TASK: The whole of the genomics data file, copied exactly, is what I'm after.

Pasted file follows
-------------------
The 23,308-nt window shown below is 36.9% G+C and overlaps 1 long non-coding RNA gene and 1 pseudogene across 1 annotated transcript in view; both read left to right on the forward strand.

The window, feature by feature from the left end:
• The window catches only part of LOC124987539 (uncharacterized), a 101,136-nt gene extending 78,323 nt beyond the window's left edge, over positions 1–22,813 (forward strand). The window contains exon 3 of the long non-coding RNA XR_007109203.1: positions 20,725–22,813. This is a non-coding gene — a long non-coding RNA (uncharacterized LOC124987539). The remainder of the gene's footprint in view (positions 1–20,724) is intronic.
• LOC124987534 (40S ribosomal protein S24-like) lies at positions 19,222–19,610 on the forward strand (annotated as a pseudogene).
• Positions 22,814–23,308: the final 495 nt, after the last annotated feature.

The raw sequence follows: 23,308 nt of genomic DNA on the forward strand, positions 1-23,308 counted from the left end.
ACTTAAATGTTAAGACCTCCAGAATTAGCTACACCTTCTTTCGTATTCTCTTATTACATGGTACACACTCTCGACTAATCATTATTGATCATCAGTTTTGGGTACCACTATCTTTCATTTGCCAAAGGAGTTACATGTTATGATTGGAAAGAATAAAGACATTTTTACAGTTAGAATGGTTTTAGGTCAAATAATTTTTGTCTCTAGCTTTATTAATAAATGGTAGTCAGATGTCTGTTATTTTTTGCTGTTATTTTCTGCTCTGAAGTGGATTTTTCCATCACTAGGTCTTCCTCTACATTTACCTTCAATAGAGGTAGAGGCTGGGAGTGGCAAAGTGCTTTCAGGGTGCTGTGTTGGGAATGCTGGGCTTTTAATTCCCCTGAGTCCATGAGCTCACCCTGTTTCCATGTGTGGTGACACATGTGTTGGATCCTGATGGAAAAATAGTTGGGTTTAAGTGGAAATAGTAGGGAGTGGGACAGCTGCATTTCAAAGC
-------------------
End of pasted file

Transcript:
The 23,308-nt window shown below is 36.9% G+C and overlaps 1 long non-coding RNA gene and 1 pseudogene across 1 annotated transcript in view; both read left to right on the forward strand.

The window, feature by feature from the left end:
• The window catches only part of LOC124987539 (uncharacterized), a 101,136-nt gene extending 78,323 nt beyond the window's left edge, over positions 1–22,813 (forward strand). The window contains exon 3 of the long non-coding RNA XR_007109203.1: positions 20,725–22,813. This is a non-coding gene — a long non-coding RNA (uncharacterized LOC124987539). The remainder of the gene's footprint in view (positions 1–20,724) is intronic.
• LOC124987534 (40S ribosomal protein S24-like) lies at positions 19,222–19,610 on the forward strand (annotated as a pseudogene).
• Positions 22,814–23,308: the final 495 nt, after the last annotated feature.

The raw sequence follows: 23,308 nt of genomic DNA on the forward strand, positions 1-23,308 counted from the left end.
ACTTAAATGTTAAGACCTCCAGAATTAGCTACACCTTCTTTCGTATTCTCTTATTACATGGTACACACTCTCGACTAATCATTATTGATCATCAGTTTTGGGTACCACTATCTTTCATTTGCCAAAGGAGTTACATGTTATGATTGGAAAGAATAAAGACATTTTTACAGTTAGAATGGTTTTAGGTCAAATAATTTTTGTCTCTAGCTTTATTAATAAATGGTAGTCAGATGTCTGTTATTTTTTGCTGTTATTTTCTGCTCTGAAGTGGATTTTTCCATCACTAGGTCTTCCTCTACATTTACCTTCAATAGAGGTAGAGGCTGGGAGTGGCAAAGTGCTTTCAGGGTGCTGTGTTGGGAATGCTGGGCTTTTAATTCCCCTGAGTCCATGAGCTCACCCTGTTTCCATGTGTGGTGACACATGTGTTGGATCCTGATGGAAAAATAGTTGGGTTTAAGTGGAAATAGTAGGGAGTGGGACAGCTGCATTTCAAAGC